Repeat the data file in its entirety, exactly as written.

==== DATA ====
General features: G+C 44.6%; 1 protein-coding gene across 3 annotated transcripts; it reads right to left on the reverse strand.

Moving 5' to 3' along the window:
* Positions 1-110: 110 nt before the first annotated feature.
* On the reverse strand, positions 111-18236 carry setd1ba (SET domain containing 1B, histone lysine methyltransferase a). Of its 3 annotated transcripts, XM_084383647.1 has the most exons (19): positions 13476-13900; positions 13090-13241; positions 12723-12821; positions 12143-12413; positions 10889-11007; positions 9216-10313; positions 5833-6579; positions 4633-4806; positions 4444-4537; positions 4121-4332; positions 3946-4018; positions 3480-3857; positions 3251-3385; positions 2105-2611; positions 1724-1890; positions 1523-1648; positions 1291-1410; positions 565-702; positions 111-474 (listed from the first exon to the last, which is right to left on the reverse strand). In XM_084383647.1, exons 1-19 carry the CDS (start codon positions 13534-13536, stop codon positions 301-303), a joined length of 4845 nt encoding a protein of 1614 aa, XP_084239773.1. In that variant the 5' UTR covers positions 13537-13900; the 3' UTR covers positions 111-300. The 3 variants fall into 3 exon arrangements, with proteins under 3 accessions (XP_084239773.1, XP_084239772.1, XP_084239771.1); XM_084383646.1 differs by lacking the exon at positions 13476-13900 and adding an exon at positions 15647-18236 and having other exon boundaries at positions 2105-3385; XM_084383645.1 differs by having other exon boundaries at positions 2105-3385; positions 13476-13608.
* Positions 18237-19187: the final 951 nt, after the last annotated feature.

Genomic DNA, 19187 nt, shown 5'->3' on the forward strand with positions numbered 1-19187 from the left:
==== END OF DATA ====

General features: G+C 44.6%; 1 protein-coding gene across 3 annotated transcripts; it reads right to left on the reverse strand.

Moving 5' to 3' along the window:
* Positions 1-110: 110 nt before the first annotated feature.
* On the reverse strand, positions 111-18236 carry setd1ba (SET domain containing 1B, histone lysine methyltransferase a). Of its 3 annotated transcripts, XM_084383647.1 has the most exons (19): positions 13476-13900; positions 13090-13241; positions 12723-12821; positions 12143-12413; positions 10889-11007; positions 9216-10313; positions 5833-6579; positions 4633-4806; positions 4444-4537; positions 4121-4332; positions 3946-4018; positions 3480-3857; positions 3251-3385; positions 2105-2611; positions 1724-1890; positions 1523-1648; positions 1291-1410; positions 565-702; positions 111-474 (listed from the first exon to the last, which is right to left on the reverse strand). In XM_084383647.1, exons 1-19 carry the CDS (start codon positions 13534-13536, stop codon positions 301-303), a joined length of 4845 nt encoding a protein of 1614 aa, XP_084239773.1. In that variant the 5' UTR covers positions 13537-13900; the 3' UTR covers positions 111-300. The 3 variants fall into 3 exon arrangements, with proteins under 3 accessions (XP_084239773.1, XP_084239772.1, XP_084239771.1); XM_084383646.1 differs by lacking the exon at positions 13476-13900 and adding an exon at positions 15647-18236 and having other exon boundaries at positions 2105-3385; XM_084383645.1 differs by having other exon boundaries at positions 2105-3385; positions 13476-13608.
* Positions 18237-19187: the final 951 nt, after the last annotated feature.

Genomic DNA, 19187 nt, shown 5'->3' on the forward strand with positions numbered 1-19187 from the left: